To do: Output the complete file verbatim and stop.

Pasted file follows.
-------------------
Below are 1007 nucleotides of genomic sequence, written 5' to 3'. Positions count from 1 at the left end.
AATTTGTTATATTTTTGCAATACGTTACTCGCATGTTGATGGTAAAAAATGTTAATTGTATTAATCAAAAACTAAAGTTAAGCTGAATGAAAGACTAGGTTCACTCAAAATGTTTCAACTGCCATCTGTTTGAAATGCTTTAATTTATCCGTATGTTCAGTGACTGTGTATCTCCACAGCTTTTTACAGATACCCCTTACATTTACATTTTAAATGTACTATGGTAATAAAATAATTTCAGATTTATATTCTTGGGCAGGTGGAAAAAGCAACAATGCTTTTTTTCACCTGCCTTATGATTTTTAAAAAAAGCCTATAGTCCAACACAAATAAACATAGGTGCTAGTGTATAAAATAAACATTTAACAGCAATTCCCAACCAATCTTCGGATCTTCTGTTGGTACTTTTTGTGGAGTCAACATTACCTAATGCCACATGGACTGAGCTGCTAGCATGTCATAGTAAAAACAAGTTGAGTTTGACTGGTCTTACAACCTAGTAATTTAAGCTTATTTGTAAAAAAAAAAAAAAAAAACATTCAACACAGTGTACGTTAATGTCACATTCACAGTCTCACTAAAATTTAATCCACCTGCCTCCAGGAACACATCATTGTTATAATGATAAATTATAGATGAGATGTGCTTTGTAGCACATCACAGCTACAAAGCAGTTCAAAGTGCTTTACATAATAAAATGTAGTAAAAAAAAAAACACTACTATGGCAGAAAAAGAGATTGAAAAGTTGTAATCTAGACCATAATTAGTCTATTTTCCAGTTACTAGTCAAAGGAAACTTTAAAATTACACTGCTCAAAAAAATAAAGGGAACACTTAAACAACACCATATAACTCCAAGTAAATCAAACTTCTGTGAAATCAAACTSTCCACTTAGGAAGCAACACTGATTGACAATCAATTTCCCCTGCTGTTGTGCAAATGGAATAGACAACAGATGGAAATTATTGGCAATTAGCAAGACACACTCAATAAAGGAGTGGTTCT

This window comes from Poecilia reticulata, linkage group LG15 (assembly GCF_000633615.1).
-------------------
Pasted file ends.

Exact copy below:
Below are 1007 nucleotides of genomic sequence, written 5' to 3'. Positions count from 1 at the left end.
AATTTGTTATATTTTTGCAATACGTTACTCGCATGTTGATGGTAAAAAATGTTAATTGTATTAATCAAAAACTAAAGTTAAGCTGAATGAAAGACTAGGTTCACTCAAAATGTTTCAACTGCCATCTGTTTGAAATGCTTTAATTTATCCGTATGTTCAGTGACTGTGTATCTCCACAGCTTTTTACAGATACCCCTTACATTTACATTTTAAATGTACTATGGTAATAAAATAATTTCAGATTTATATTCTTGGGCAGGTGGAAAAAGCAACAATGCTTTTTTTCACCTGCCTTATGATTTTTAAAAAAAGCCTATAGTCCAACACAAATAAACATAGGTGCTAGTGTATAAAATAAACATTTAACAGCAATTCCCAACCAATCTTCGGATCTTCTGTTGGTACTTTTTGTGGAGTCAACATTACCTAATGCCACATGGACTGAGCTGCTAGCATGTCATAGTAAAAACAAGTTGAGTTTGACTGGTCTTACAACCTAGTAATTTAAGCTTATTTGTAAAAAAAAAAAAAAAAAACATTCAACACAGTGTACGTTAATGTCACATTCACAGTCTCACTAAAATTTAATCCACCTGCCTCCAGGAACACATCATTGTTATAATGATAAATTATAGATGAGATGTGCTTTGTAGCACATCACAGCTACAAAGCAGTTCAAAGTGCTTTACATAATAAAATGTAGTAAAAAAAAAAACACTACTATGGCAGAAAAAGAGATTGAAAAGTTGTAATCTAGACCATAATTAGTCTATTTTCCAGTTACTAGTCAAAGGAAACTTTAAAATTACACTGCTCAAAAAAATAAAGGGAACACTTAAACAACACCATATAACTCCAAGTAAATCAAACTTCTGTGAAATCAAACTSTCCACTTAGGAAGCAACACTGATTGACAATCAATTTCCCCTGCTGTTGTGCAAATGGAATAGACAACAGATGGAAATTATTGGCAATTAGCAAGACACACTCAATAAAGGAGTGGTTCT

This window comes from Poecilia reticulata, linkage group LG15 (assembly GCF_000633615.1).